... Colorectal Cancer Risk Factors Download SAS and Gauss Code Page Options Print Page Quick Links Colon and Rectal Cancer Home Page Colon and Rectal Cancer: Prevention, Genetics, Causes Tests to Detect Colorectal Cancer and Polyps ...

  16. Exposure to welding fumes increases lung cancer risk among light smokers but not among heavy smokers: evidence from two case-control studies in Montreal.

    PubMed

    Vallières, Eric; Pintos, Javier; Lavoué, Jérôme; Parent, Marie-Élise; Rachet, Bernard; Siemiatycki, Jack

    2012-08-01

    We investigated relationships between occupational exposure to gas and arc welding fumes and the risk of lung cancer among workers exposed to these agents throughout the spectrum of industries. Two population-based case-control studies were conducted in Montreal. Study I (1979-1986) included 857 cases and 1066 controls, and Study II (1996-2001) comprised 736 cases and 894 controls. Detailed job histories were obtained by interview and evaluated by an expert team of chemist-hygienists to estimate degree of exposure to approximately 300 substances for each job. Gas and arc welding fumes were among the agents evaluated. We estimated odds ratios (ORs) and 95% confidence intervals (CIs) of lung cancer using logistic regression, adjusting for smoking history and other covariates. The two studies provided similar results, so a pooled analysis was conducted. Among all subjects, no significant association was found between lung cancer and gas welding fumes (OR = 1.1; 95% CI = 0.9-1.4) or arc welding fumes (OR = 1.0; 95% CI = 0.8-1.2). However, when restricting attention to light smokers, there was an increased risk of lung cancer in relation to gas welding fumes (OR = 2.9; 95% CI = 1.7-4.8) and arc welding fumes (OR = 2.3; 95% CI = 1.3-3.8), with even higher OR estimates among workers with the highest cumulative exposures. In conclusion, there was no detectable excess risk of lung cancer due to welding fumes among moderate to heavy smokers; but among light smokers we found an excess risk related to both types of welding fumes.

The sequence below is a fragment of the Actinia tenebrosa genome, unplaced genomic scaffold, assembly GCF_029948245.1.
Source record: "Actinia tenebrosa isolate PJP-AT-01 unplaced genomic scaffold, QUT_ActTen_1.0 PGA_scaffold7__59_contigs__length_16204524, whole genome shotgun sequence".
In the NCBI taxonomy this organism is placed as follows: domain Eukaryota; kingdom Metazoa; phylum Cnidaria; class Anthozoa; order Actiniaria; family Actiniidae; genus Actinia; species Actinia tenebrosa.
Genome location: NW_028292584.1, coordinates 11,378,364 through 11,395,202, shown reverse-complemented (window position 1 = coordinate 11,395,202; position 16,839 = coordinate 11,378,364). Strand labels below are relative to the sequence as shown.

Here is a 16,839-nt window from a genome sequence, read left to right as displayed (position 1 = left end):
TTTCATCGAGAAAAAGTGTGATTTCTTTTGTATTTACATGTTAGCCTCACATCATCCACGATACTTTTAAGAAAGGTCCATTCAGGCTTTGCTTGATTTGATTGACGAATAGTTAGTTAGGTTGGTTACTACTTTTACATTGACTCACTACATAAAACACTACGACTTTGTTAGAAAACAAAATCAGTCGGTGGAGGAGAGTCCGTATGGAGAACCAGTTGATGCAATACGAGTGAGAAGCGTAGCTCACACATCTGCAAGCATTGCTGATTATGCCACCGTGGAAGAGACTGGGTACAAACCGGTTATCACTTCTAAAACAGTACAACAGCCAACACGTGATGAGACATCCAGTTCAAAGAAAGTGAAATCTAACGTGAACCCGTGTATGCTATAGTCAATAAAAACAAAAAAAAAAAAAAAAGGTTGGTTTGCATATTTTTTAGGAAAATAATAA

17. Exposure to welding fumes increases lung cancer risk among light smokers but not among heavy smokers: evidence from two case–control studies in Montreal

    PubMed Central

    Vallières, Eric; Pintos, Javier; Lavoué, Jérôme; Parent, Marie-Élise; Rachet, Bernard; Siemiatycki, Jack

    2012-01-01